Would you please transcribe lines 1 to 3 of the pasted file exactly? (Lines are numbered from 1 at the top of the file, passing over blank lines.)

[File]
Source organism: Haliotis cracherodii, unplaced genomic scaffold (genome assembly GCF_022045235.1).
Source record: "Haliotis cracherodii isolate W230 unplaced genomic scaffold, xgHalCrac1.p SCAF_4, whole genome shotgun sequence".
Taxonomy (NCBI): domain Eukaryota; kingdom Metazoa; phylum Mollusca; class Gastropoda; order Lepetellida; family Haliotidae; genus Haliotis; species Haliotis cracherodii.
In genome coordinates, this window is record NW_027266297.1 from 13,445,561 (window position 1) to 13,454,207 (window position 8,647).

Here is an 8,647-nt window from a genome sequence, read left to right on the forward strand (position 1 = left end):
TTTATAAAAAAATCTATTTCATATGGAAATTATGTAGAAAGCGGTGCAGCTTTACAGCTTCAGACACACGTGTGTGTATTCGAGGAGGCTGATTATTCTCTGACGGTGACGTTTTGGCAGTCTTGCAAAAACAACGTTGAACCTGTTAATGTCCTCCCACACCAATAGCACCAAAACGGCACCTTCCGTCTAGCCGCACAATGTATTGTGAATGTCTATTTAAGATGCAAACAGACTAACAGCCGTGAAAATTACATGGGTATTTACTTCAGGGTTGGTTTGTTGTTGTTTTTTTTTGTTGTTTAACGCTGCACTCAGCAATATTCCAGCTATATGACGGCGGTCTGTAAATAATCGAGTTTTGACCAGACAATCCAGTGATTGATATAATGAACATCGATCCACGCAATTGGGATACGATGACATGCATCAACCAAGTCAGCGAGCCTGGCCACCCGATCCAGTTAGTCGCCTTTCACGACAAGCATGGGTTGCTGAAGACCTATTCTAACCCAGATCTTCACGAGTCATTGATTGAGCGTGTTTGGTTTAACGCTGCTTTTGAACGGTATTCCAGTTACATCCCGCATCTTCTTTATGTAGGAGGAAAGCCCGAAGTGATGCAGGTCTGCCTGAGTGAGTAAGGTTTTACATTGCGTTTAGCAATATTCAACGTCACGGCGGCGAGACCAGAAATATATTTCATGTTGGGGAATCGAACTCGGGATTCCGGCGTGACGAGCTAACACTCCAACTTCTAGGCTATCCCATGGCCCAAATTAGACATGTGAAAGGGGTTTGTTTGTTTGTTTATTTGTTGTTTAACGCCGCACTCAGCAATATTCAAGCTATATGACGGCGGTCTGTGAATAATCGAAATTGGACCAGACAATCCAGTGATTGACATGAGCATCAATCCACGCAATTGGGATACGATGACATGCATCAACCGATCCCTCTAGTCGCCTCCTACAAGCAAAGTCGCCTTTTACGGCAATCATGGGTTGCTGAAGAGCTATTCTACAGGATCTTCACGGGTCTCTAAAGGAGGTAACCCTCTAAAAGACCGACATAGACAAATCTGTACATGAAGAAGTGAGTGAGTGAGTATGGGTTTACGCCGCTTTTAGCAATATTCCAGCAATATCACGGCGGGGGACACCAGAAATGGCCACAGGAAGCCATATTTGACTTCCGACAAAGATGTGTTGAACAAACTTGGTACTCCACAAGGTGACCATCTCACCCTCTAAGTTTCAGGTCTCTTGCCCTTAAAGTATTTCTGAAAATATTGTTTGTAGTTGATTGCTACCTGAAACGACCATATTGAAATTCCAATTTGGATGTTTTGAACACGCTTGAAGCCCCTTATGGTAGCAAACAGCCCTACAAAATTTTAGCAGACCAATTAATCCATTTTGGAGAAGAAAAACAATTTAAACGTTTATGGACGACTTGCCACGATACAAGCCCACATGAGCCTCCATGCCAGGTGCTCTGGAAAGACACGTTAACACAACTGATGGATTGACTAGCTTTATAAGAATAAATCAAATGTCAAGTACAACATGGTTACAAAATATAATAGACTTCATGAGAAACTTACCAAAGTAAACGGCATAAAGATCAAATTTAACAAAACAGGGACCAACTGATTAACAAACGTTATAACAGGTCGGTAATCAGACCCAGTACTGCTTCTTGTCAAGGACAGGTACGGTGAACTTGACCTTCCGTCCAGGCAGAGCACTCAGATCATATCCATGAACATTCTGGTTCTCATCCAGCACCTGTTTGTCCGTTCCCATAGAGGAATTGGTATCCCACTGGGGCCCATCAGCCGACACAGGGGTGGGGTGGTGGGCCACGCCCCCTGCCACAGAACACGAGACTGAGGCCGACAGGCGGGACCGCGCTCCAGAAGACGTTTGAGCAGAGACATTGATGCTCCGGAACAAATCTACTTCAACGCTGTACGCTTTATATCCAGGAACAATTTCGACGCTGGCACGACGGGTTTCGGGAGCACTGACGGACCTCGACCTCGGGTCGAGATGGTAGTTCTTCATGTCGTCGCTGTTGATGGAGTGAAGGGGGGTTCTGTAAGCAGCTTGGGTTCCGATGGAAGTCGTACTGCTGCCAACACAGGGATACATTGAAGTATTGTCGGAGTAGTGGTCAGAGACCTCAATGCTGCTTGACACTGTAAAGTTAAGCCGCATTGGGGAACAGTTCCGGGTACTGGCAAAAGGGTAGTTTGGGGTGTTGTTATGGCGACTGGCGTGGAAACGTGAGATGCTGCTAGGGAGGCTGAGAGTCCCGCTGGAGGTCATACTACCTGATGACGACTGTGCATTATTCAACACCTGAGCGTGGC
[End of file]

Source organism: Haliotis cracherodii, unplaced genomic scaffold (genome assembly GCF_022045235.1).
Source record: "Haliotis cracherodii isolate W230 unplaced genomic scaffold, xgHalCrac1.p SCAF_4, whole genome shotgun sequence".
Taxonomy (NCBI): domain Eukaryota; kingdom Metazoa; phylum Mollusca; class Gastropoda; order Lepetellida; family Haliotidae; genus Haliotis; species Haliotis cracherodii.